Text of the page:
By: Gregory McCann

From the looks of it, one could be forgiven for thinking that Santa Claus was standing atop Mount Everest in Nepal handing out presents, with throngs of international trekkers lined up on the high altitude Himalayan ridge lines awaiting their hard-earned and highly expensive gift from a chubby bearded man in a bright red suit.

In fact, they were lined up for a reason—it was selfie time for those who made it to the summit. Once one of the most remote and challenging places on earth to visit, Mount Everest, known in Tibet as Chomolungma, has fallen victim to a disease that has infected Asia: over-tourism.

So far, 11 people have died in 2019 alone attempting to scale Everest, most of whom coveted that selfie on the summit—and the selfies were part of the hold-up that created those massive lines. Increasingly, Asia’s popular destinations are degrading as they are crushed by an avalanche of budget airlines, package tours, swelling visitor numbers, and mountains of trash

How can Asian countries that are heavily reliant on tourism avoid the plague of overtourism wherein virtually all of a nation’s attractions, cities, and airports are overrun with hordes of international visitors causing chaos, pollution, and an overall worse experience for all involved? While the Washington Post recently made Amsterdam, Venice, Barcelona and Paris “the poster children for overtourism” and put 20 world cities on the list, it is Asia’s wilderness areas that face an equal problem, and one that is both more difficult to solve and lacks the resources to solve them.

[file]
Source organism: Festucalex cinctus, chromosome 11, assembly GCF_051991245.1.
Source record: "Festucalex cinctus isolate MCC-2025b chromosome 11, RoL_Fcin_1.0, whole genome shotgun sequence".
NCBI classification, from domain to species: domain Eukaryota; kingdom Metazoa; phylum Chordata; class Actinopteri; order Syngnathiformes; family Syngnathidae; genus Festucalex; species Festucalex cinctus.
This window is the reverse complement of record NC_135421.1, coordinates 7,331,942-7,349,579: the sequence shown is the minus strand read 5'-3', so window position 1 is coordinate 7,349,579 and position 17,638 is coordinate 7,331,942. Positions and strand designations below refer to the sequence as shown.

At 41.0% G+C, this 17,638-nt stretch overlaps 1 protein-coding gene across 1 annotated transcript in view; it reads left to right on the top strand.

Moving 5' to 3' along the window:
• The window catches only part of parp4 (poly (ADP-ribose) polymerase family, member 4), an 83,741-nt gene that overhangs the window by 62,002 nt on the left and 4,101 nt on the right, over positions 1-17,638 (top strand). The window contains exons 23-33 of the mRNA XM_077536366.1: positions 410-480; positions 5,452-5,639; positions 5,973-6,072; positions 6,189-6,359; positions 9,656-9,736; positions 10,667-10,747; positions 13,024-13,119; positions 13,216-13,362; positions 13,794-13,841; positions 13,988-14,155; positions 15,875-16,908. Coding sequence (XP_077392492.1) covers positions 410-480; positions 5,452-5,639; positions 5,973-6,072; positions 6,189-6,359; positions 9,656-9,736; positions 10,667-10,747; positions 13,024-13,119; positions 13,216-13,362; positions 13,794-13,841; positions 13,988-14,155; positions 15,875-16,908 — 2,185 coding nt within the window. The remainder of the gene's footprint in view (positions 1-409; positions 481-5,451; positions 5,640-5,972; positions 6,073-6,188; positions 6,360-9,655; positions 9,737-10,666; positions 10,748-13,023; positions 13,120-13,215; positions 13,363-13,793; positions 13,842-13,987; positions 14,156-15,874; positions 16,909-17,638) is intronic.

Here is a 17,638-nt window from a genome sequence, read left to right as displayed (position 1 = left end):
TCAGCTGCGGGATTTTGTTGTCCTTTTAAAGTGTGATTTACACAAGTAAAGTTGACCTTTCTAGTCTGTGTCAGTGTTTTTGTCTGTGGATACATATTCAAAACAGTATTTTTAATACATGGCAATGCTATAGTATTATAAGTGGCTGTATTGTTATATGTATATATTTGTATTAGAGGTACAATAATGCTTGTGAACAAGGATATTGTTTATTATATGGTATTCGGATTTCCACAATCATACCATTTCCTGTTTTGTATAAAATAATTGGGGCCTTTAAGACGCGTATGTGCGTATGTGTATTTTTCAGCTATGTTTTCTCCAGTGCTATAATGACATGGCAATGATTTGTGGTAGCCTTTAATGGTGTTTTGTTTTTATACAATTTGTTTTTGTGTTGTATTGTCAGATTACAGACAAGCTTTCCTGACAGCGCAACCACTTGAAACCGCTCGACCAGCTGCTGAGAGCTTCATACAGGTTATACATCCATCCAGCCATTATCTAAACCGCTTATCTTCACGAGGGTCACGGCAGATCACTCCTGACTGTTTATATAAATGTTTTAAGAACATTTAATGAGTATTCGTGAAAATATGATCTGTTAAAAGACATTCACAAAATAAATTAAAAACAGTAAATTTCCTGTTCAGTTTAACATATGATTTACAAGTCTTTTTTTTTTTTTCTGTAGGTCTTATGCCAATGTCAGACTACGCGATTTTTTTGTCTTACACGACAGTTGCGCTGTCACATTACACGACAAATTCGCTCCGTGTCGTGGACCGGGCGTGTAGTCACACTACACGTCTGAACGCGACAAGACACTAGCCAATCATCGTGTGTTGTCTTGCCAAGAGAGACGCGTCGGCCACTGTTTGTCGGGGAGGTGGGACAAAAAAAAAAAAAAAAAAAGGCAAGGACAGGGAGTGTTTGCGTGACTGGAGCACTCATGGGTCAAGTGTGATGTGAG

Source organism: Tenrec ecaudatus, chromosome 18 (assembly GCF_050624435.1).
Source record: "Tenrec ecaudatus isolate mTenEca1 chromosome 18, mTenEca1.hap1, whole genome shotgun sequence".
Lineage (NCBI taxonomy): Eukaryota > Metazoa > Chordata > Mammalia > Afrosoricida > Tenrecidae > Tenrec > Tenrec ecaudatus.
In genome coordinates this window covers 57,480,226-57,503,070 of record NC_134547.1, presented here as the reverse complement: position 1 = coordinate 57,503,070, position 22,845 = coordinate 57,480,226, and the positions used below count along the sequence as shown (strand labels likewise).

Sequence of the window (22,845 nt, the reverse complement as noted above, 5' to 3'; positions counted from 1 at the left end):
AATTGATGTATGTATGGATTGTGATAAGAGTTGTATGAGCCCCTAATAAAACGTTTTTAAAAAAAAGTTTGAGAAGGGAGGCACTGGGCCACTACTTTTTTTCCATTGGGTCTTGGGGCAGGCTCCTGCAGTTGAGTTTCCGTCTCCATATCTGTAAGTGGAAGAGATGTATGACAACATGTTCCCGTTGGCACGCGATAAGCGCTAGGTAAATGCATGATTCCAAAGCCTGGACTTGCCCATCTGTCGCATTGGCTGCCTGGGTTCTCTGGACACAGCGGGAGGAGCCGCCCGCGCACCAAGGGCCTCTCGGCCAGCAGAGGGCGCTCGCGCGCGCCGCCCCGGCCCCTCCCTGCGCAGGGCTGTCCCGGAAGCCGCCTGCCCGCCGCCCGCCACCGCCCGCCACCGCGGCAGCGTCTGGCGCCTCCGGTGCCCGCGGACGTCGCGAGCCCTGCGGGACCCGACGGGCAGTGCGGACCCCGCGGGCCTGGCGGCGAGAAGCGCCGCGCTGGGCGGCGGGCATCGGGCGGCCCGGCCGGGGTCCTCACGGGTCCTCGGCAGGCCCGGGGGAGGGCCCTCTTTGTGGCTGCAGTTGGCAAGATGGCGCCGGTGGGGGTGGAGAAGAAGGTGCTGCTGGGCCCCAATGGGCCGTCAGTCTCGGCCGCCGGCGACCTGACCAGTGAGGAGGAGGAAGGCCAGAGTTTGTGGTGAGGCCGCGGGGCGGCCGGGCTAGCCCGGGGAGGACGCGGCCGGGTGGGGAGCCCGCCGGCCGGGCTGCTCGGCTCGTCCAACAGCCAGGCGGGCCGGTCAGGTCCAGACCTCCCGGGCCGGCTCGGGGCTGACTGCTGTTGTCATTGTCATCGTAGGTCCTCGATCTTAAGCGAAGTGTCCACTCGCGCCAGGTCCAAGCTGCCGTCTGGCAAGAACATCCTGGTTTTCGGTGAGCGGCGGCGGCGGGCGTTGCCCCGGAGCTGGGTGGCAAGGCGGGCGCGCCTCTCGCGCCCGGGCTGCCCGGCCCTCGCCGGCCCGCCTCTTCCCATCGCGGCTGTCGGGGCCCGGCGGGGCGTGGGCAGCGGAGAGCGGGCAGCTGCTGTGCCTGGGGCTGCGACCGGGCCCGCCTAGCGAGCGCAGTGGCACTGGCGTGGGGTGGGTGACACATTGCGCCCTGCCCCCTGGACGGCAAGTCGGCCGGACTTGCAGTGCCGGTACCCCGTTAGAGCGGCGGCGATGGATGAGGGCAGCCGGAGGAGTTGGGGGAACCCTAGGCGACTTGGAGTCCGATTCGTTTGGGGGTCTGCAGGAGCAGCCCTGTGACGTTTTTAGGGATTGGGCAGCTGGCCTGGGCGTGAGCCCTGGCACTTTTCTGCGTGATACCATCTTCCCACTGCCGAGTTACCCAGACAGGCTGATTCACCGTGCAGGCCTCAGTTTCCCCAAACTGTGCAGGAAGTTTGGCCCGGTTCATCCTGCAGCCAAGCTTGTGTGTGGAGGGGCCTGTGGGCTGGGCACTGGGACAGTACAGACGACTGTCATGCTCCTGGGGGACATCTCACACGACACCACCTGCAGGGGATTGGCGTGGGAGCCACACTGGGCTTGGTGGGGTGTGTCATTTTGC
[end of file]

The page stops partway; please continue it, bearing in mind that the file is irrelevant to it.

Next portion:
Is there anything that those considering a trip to Asia can do to avoid contributing to this problem and at the same time create a more rewarding experience for themselves?  The answer is a partial Yes. The Philippine President Rodrigo Duterte, while earning the world’s opprobrium for his bloody War on Drugs, which has taken the lives of thousands of poor drug users, cracked down dramatically on Boracay Island, closing one of the world’s top beach destinations after it was overcome with sewage problems, overcrowding,  tourist gouging and other problems.

Duterte ordered the beach closed until the problems could be solved, then a program set up to meter the numbers of visitors to limit overcrowding.

Maya Bay in Thailand, made famous by a movie starring Leonardo DiCaprio, was thronged by tourists who destroyed coral reefs and put major pressure on a delicate ecosystem. Thai authorities closed the beach for three months to take pressure off the system.  Many of Thailand’s ocean national parks are closed from mid-May to mid-October. Likewise, Indonesian authorities closed Komodo Island, which had been under the pressure of 10,000 tourists a day, causing the famed dragons to actually shrink.  Travel agencies, tourists, and developers need to back off, otherwise these national treasures will be permanently trampled.

Other areas are not so lucky, at least not yet. For Nepal, tourism is so important to the nation’s economy that it has no plans to reduce the number of permits for Everest climbers. Farther afield, tourism accounts for a whopping 80 percent of the Balinese economy, rendering much of the island unrecognizable to anyone who visited even a decade ago. Bali’s beaches are so clogged with trash that they’re in their worst condition in 10 years, The government has become so reliant on tourism revenue that it can do little more than accommodate more tourists.